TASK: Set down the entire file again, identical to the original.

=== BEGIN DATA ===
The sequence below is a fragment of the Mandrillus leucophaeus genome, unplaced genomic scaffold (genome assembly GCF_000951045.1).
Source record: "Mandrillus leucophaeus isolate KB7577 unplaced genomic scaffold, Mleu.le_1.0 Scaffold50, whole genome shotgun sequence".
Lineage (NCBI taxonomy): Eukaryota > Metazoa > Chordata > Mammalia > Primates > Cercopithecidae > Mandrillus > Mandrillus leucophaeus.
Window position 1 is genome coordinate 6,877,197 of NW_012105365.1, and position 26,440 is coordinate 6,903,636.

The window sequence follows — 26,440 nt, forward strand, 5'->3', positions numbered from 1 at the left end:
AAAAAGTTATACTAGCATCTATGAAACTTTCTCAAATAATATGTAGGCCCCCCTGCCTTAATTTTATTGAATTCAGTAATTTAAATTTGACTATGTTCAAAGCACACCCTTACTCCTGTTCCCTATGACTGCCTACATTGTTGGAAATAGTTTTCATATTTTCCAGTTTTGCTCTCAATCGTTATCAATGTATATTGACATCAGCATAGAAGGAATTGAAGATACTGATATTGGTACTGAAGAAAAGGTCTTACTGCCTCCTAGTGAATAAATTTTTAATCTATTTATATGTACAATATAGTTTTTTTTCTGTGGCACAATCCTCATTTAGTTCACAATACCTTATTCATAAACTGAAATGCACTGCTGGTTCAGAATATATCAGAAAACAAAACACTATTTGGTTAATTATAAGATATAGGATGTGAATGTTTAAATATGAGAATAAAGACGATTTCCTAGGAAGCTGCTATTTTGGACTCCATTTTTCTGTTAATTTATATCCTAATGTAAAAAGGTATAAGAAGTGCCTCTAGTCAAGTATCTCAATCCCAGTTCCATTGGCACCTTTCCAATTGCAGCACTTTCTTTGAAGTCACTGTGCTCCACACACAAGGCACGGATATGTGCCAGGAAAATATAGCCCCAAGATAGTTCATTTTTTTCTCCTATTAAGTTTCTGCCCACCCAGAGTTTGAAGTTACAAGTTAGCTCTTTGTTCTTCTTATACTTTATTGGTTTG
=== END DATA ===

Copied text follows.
The sequence below is a fragment of the Mandrillus leucophaeus genome, unplaced genomic scaffold (genome assembly GCF_000951045.1).
Source record: "Mandrillus leucophaeus isolate KB7577 unplaced genomic scaffold, Mleu.le_1.0 Scaffold50, whole genome shotgun sequence".
Lineage (NCBI taxonomy): Eukaryota > Metazoa > Chordata > Mammalia > Primates > Cercopithecidae > Mandrillus > Mandrillus leucophaeus.
Window position 1 is genome coordinate 6,877,197 of NW_012105365.1, and position 26,440 is coordinate 6,903,636.

The window sequence follows — 26,440 nt, forward strand, 5'->3', positions numbered from 1 at the left end:
AAAAAGTTATACTAGCATCTATGAAACTTTCTCAAATAATATGTAGGCCCCCCTGCCTTAATTTTATTGAATTCAGTAATTTAAATTTGACTATGTTCAAAGCACACCCTTACTCCTGTTCCCTATGACTGCCTACATTGTTGGAAATAGTTTTCATATTTTCCAGTTTTGCTCTCAATCGTTATCAATGTATATTGACATCAGCATAGAAGGAATTGAAGATACTGATATTGGTACTGAAGAAAAGGTCTTACTGCCTCCTAGTGAATAAATTTTTAATCTATTTATATGTACAATATAGTTTTTTTTCTGTGGCACAATCCTCATTTAGTTCACAATACCTTATTCATAAACTGAAATGCACTGCTGGTTCAGAATATATCAGAAAACAAAACACTATTTGGTTAATTATAAGATATAGGATGTGAATGTTTAAATATGAGAATAAAGACGATTTCCTAGGAAGCTGCTATTTTGGACTCCATTTTTCTGTTAATTTATATCCTAATGTAAAAAGGTATAAGAAGTGCCTCTAGTCAAGTATCTCAATCCCAGTTCCATTGGCACCTTTCCAATTGCAGCACTTTCTTTGAAGTCACTGTGCTCCACACACAAGGCACGGATATGTGCCAGGAAAATATAGCCCCAAGATAGTTCATTTTTTTCTCCTATTAAGTTTCTGCCCACCCAGAGTTTGAAGTTACAAGTTAGCTCTTTGTTCTTCTTATACTTTATTGGTTTG